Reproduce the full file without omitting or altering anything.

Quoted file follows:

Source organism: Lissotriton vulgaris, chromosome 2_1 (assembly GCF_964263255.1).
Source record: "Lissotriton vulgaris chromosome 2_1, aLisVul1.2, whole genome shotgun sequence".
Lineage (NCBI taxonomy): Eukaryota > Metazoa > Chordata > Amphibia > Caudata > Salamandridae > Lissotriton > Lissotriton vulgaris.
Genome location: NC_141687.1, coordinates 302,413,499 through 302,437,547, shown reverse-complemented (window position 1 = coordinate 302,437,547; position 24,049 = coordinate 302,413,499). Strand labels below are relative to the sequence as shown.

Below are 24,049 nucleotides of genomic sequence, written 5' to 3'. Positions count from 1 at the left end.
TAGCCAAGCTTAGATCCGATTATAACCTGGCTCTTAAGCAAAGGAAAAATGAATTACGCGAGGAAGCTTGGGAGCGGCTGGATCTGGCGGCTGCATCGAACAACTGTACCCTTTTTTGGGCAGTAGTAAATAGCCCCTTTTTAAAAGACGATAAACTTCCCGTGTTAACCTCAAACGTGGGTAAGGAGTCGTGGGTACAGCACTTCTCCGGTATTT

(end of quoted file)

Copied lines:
Source organism: Lissotriton vulgaris, chromosome 2_1 (assembly GCF_964263255.1).
Source record: "Lissotriton vulgaris chromosome 2_1, aLisVul1.2, whole genome shotgun sequence".
Lineage (NCBI taxonomy): Eukaryota > Metazoa > Chordata > Amphibia > Caudata > Salamandridae > Lissotriton > Lissotriton vulgaris.
Genome location: NC_141687.1, coordinates 302,413,499 through 302,437,547, shown reverse-complemented (window position 1 = coordinate 302,437,547; position 24,049 = coordinate 302,413,499). Strand labels below are relative to the sequence as shown.

Below are 24,049 nucleotides of genomic sequence, written 5' to 3'. Positions count from 1 at the left end.
TAGCCAAGCTTAGATCCGATTATAACCTGGCTCTTAAGCAAAGGAAAAATGAATTACGCGAGGAAGCTTGGGAGCGGCTGGATCTGGCGGCTGCATCGAACAACTGTACCCTTTTTTGGGCAGTAGTAAATAGCCCCTTTTTAAAAGACGATAAACTTCCCGTGTTAACCTCAAACGTGGGTAAGGAGTCGTGGGTACAGCACTTCTCCGGTATTT